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U.S Small Arms of WW2.."Semi-Auto Kings"

Discussion in 'Small Arms and Edged Weapons' started by JJWilson, Dec 9, 2017.

  1. JJWilson

    JJWilson Well-Known Member

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    Hello Everyone, I felt the urge to make a post about American small arms in WW2.....well, because I wanted to. I know quite a bit about small arms used in the second World War, particularly those used by the U.S. I've had the unique privilege and opportunity to shoot a few of the weapons listed below, so for those I know first hand how they perform and handle. I am not going to list every gun used by the U.S on here, but I will list most.

    Pistols
    • Colt Model 1903- Used in small numbers, yet effective weapon
    • Colt M1911A- One of the greatest pistols made in my opinion, Used in very large numbers
    • M1917 revolver- A great and reliable double-action platform using the great 45 acp rounds
    • Smith & Wesson Mp- used in smaller numbers, mostly by MP, and others behind frontlines
    Rifles
    • M1903 Springfield- The main battle rifle of U.S forces in the beginning of the war, Used as a sniper in all theaters
    • M1917 Enfield rifle- Used sparingly mostly in the Pacific, replaced rather quickly by the M1 Garand
    • M1 Garand- One of the Greatest rifles of all time, 8 round stripper clip made it a magnificent weapon
    • M1 Carbine- A rifle my family owns, smaller caliber, light weight, easy to maintain, and little recoil.
    • M1941 Johnson Rifle- Largely overshadowed by the M1, used solely in the Pacific by USMC
    • Winchester Model 70- Used as a sniper in small amounts throughout the war
    Shotguns
    • Winchester Model 1897- Used in small numbers mostly by MP
    • Winchester M1912- Most extensively used shotgun in U.S forces
    • Browning Auto-5- Few numbers of these shotguns used
    • Remington 31- This is the only conflict the weapon participated in
    • Ithaca 37- Probably the most successful shotgun in the war, used through Korea and Vietnam
    Sub-Machine guns
    • Thompson- One of the most successful Sub-Machine guns of the war, light and reliable
    • M3 "Grease Gun"- Cheaper make than the Thompson used in all theaters by mostly Armor and artillery crews
    Machine Guns
    • M1917 Browning- Despite being an outdated design, used extensively in the war
    • B.A.R- A great close support weapon for infantry, but also very heavy and barrel had a tendency to overheat
    • M1919 30.cal Browning- Very reliable and simple design, also had overheating issues
    • Johnson M1941 LMG- Used sparingly in the war, unique but effective design.
     
  2. harolds

    harolds Member

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    1903 Colt pistol: effective? It's a 32acp chambering for the most part, using fmj bullets. I would question it as being something anyone would take over a 1911. I believe it was used as an accouterment for senior officers and perhaps by agents slipped in behind the lines.
     
  3. KodiakBeer

    KodiakBeer Member

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    The 1903 was a badge of office. Effective? Possibly, it has good penetration. One must remember that all FMJ pistol rounds are pretty feeble until you get up to the .45, and even that isn't a sure stopper in FMJ configuration.

    As for 1911s, they should be rendered as 1911A1, but there were undoubtedly actual WWI 1911s still in service.

    .
     
  4. USMCPrice

    USMCPrice Idiot at Large

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    "M1 Garand- One of the Greatest rifles of all time, 8 round stripper clip made it a magnificent weapon"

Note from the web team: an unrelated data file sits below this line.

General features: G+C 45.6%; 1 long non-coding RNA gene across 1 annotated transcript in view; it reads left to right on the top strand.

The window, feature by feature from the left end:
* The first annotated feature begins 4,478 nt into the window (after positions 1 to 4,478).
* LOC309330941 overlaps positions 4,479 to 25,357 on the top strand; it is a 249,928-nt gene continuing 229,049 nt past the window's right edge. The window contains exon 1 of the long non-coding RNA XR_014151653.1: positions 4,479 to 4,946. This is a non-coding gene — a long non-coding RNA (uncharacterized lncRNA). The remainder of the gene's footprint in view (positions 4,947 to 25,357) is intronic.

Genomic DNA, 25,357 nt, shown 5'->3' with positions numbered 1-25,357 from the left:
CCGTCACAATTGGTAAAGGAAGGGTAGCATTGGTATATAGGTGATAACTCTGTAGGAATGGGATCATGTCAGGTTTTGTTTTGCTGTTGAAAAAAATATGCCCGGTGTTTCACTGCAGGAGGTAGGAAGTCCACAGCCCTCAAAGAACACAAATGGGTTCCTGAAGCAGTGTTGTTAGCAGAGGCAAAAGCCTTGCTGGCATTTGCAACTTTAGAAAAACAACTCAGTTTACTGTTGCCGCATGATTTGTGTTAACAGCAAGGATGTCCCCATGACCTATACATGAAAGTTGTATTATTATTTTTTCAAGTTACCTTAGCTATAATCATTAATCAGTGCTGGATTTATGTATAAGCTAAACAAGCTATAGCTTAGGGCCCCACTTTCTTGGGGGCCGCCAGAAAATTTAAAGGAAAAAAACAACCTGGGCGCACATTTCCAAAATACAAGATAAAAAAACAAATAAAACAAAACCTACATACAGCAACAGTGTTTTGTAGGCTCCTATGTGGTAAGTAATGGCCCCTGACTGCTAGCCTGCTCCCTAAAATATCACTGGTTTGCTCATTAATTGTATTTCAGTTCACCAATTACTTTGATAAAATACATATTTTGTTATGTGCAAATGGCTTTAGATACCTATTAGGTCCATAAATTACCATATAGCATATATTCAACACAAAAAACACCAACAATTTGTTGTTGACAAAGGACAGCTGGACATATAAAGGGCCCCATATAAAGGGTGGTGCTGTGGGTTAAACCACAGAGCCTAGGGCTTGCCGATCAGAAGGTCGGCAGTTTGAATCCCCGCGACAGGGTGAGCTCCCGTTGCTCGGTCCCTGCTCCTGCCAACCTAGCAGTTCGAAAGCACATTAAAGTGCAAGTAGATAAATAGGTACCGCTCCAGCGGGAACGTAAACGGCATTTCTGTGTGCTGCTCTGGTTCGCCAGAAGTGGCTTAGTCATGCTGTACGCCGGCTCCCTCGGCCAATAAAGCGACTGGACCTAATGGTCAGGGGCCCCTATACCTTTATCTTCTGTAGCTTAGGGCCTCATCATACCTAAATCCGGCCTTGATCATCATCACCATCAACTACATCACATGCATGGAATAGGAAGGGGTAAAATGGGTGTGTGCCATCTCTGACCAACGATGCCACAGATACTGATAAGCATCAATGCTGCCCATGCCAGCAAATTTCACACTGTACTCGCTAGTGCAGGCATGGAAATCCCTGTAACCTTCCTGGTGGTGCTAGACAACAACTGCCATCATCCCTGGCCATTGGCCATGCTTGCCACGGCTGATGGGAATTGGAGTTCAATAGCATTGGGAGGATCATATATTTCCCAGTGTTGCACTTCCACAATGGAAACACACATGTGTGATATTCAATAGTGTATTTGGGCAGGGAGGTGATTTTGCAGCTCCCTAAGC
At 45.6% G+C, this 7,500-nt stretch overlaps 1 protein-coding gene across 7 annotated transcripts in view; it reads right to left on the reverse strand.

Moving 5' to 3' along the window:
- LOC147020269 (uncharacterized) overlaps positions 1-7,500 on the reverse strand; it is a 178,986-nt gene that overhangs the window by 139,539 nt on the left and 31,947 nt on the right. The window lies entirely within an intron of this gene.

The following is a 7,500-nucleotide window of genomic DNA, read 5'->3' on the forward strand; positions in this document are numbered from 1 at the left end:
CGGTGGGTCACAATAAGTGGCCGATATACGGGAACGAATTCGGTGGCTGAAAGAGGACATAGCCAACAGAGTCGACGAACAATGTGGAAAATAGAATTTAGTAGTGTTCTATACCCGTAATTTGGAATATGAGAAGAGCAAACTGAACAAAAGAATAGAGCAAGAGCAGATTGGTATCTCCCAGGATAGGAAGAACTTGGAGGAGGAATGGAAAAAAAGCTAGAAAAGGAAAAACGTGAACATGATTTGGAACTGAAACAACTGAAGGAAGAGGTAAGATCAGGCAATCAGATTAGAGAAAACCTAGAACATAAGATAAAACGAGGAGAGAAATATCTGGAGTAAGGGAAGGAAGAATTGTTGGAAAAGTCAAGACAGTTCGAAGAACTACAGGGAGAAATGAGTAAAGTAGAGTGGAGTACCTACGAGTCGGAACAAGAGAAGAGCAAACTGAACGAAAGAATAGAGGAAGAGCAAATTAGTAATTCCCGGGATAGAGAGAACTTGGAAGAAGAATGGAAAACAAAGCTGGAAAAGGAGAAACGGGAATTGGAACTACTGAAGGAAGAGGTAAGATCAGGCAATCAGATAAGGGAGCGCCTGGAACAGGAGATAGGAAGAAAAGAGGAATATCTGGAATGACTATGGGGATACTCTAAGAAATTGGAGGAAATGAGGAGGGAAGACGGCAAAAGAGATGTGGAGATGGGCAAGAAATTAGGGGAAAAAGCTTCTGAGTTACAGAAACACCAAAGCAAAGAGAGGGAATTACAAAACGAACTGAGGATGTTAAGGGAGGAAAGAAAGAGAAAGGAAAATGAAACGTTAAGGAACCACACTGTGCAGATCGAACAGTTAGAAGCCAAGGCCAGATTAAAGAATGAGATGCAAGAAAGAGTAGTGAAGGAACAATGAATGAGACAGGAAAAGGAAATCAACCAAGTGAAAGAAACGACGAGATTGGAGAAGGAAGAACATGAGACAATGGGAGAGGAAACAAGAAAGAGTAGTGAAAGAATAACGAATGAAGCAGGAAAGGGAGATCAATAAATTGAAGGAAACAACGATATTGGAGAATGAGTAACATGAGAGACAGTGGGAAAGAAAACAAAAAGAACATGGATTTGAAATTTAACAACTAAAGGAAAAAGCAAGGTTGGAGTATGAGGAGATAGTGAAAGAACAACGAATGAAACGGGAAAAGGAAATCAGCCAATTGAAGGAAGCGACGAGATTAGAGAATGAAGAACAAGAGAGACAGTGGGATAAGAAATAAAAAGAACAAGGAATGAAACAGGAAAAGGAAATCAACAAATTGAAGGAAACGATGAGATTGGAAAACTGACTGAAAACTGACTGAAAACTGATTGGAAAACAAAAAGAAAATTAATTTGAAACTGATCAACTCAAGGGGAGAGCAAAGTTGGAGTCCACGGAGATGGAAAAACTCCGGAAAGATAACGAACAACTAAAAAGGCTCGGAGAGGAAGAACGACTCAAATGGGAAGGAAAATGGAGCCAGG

En block clip, not stripper clip.
     
  5. harolds

    harolds Member

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    Actually, I consider the en block clip arrangement to be a design weakness in an otherwise excellent weapon!
     
  6. JJWilson

    JJWilson Well-Known Member

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    Sorry USMC, block clip
     
  7. KMZgirl

    KMZgirl Member

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    image.png My favorite vet (Dad) training rangers how to use a Tommy Gun.
     
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  8. KodiakBeer

    KodiakBeer Member

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    It's not much of a weakness really, especially when measured against other rifles in the late 1930s that used stripper clips. They did consider a box magazine, but the weaknesses of the BAR mag was one of the deciding factors (the BAR had occasional troubles with its rather flimsy magazine). One issue that came up was shooting from prone. It was considered that most combat shooting would be from that position and the 30.06 being a heavy recoiling round led to the bottom of the mag being damaged when firing, creating a stoppage. This was noted in the BAR when the bipod was not used. Another factor is speed of reloading, and by this I don't mean reloading the rifle itself, but reloading the magazine. They were thinking of the cost-saving doctrine of issuing just two or three magazines which the soldier would reload as needed from a separate ammo supply. If you've ever reloaded a box magazine it's a thumb-straining pain in the ass and quite time consuming, especially when somebody is shooting at you. The depression era army just wasn't ready to consider just issuing 8 or 10 expensive mags that might be discarded by a soldier. En bloc clips were cheap, big box mags weren't. Consider too, that box mags are heavier than clips for the same number of rounds.

    In hindsight, the cost of box mags vs C clips seems penurious, and the other reasoning weak. But, in the early/mid thirties when all of this was new and experimental it seemed cutting edge. In practice, the C clips worked very well. They were reliable, quick to reload and light to carry.

    .
     
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  9. gtblackwell

    gtblackwell Well-Known Member Patron  

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    KB, nice answer to a number of old questions I had. Understand better now..

    Gaines
     
  10. Triple C

    Triple C Ace